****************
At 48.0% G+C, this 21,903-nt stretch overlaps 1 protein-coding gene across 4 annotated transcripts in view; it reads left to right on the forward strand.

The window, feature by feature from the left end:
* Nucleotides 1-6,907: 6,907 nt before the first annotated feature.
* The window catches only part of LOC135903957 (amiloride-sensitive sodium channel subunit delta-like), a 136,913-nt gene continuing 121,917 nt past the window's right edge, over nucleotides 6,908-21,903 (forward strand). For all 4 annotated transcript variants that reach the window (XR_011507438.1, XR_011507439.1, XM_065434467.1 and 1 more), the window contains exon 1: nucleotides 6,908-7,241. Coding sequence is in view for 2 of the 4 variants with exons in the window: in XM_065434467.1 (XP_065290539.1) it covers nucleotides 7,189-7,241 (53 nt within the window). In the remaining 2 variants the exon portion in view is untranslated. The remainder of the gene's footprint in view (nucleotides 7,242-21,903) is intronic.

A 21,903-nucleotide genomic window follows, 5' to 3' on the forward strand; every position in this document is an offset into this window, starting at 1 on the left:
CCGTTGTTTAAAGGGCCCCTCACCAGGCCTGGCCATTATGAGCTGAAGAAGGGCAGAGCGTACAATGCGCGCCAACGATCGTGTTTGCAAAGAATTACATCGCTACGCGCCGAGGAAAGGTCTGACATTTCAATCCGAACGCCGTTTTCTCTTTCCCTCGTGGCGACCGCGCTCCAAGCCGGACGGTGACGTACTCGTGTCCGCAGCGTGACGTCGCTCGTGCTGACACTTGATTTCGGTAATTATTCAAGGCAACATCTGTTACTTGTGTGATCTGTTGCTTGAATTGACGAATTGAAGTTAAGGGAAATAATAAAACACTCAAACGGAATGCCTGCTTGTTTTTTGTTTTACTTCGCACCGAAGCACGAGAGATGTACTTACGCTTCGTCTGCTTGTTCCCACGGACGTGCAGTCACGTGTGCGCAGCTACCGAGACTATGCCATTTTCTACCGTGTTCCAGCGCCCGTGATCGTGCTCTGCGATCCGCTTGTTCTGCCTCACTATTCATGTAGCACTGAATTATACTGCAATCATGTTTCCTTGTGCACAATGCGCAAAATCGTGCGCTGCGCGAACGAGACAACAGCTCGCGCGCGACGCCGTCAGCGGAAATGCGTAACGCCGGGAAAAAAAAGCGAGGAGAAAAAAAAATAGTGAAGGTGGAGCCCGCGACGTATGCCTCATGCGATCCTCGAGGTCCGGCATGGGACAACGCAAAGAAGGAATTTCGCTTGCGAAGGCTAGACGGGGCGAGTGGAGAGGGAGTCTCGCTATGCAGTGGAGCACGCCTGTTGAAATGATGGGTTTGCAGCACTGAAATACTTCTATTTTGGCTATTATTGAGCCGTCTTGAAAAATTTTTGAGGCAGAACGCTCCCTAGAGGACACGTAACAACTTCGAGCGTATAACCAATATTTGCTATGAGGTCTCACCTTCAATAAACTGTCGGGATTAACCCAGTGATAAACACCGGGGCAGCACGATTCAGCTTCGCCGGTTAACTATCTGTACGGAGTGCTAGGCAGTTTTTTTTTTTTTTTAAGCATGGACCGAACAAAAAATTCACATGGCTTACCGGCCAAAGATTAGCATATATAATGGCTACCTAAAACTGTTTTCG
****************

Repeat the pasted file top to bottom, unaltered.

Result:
At 48.0% G+C, this 21,903-nt stretch overlaps 1 protein-coding gene across 4 annotated transcripts in view; it reads left to right on the forward strand.

The window, feature by feature from the left end:
* Nucleotides 1-6,907: 6,907 nt before the first annotated feature.
* The window catches only part of LOC135903957 (amiloride-sensitive sodium channel subunit delta-like), a 136,913-nt gene continuing 121,917 nt past the window's right edge, over nucleotides 6,908-21,903 (forward strand). For all 4 annotated transcript variants that reach the window (XR_011507438.1, XR_011507439.1, XM_065434467.1 and 1 more), the window contains exon 1: nucleotides 6,908-7,241. Coding sequence is in view for 2 of the 4 variants with exons in the window: in XM_065434467.1 (XP_065290539.1) it covers nucleotides 7,189-7,241 (53 nt within the window). In the remaining 2 variants the exon portion in view is untranslated. The remainder of the gene's footprint in view (nucleotides 7,242-21,903) is intronic.

A 21,903-nucleotide genomic window follows, 5' to 3' on the forward strand; every position in this document is an offset into this window, starting at 1 on the left:
CCGTTGTTTAAAGGGCCCCTCACCAGGCCTGGCCATTATGAGCTGAAGAAGGGCAGAGCGTACAATGCGCGCCAACGATCGTGTTTGCAAAGAATTACATCGCTACGCGCCGAGGAAAGGTCTGACATTTCAATCCGAACGCCGTTTTCTCTTTCCCTCGTGGCGACCGCGCTCCAAGCCGGACGGTGACGTACTCGTGTCCGCAGCGTGACGTCGCTCGTGCTGACACTTGATTTCGGTAATTATTCAAGGCAACATCTGTTACTTGTGTGATCTGTTGCTTGAATTGACGAATTGAAGTTAAGGGAAATAATAAAACACTCAAACGGAATGCCTGCTTGTTTTTTGTTTTACTTCGCACCGAAGCACGAGAGATGTACTTACGCTTCGTCTGCTTGTTCCCACGGACGTGCAGTCACGTGTGCGCAGCTACCGAGACTATGCCATTTTCTACCGTGTTCCAGCGCCCGTGATCGTGCTCTGCGATCCGCTTGTTCTGCCTCACTATTCATGTAGCACTGAATTATACTGCAATCATGTTTCCTTGTGCACAATGCGCAAAATCGTGCGCTGCGCGAACGAGACAACAGCTCGCGCGCGACGCCGTCAGCGGAAATGCGTAACGCCGGGAAAAAAAAGCGAGGAGAAAAAAAAATAGTGAAGGTGGAGCCCGCGACGTATGCCTCATGCGATCCTCGAGGTCCGGCATGGGACAACGCAAAGAAGGAATTTCGCTTGCGAAGGCTAGACGGGGCGAGTGGAGAGGGAGTCTCGCTATGCAGTGGAGCACGCCTGTTGAAATGATGGGTTTGCAGCACTGAAATACTTCTATTTTGGCTATTATTGAGCCGTCTTGAAAAATTTTTGAGGCAGAACGCTCCCTAGAGGACACGTAACAACTTCGAGCGTATAACCAATATTTGCTATGAGGTCTCACCTTCAATAAACTGTCGGGATTAACCCAGTGATAAACACCGGGGCAGCACGATTCAGCTTCGCCGGTTAACTATCTGTACGGAGTGCTAGGCAGTTTTTTTTTTTTTTTAAGCATGGACCGAACAAAAAATTCACATGGCTTACCGGCCAAAGATTAGCATATATAATGGCTACCTAAAACTGTTTTCG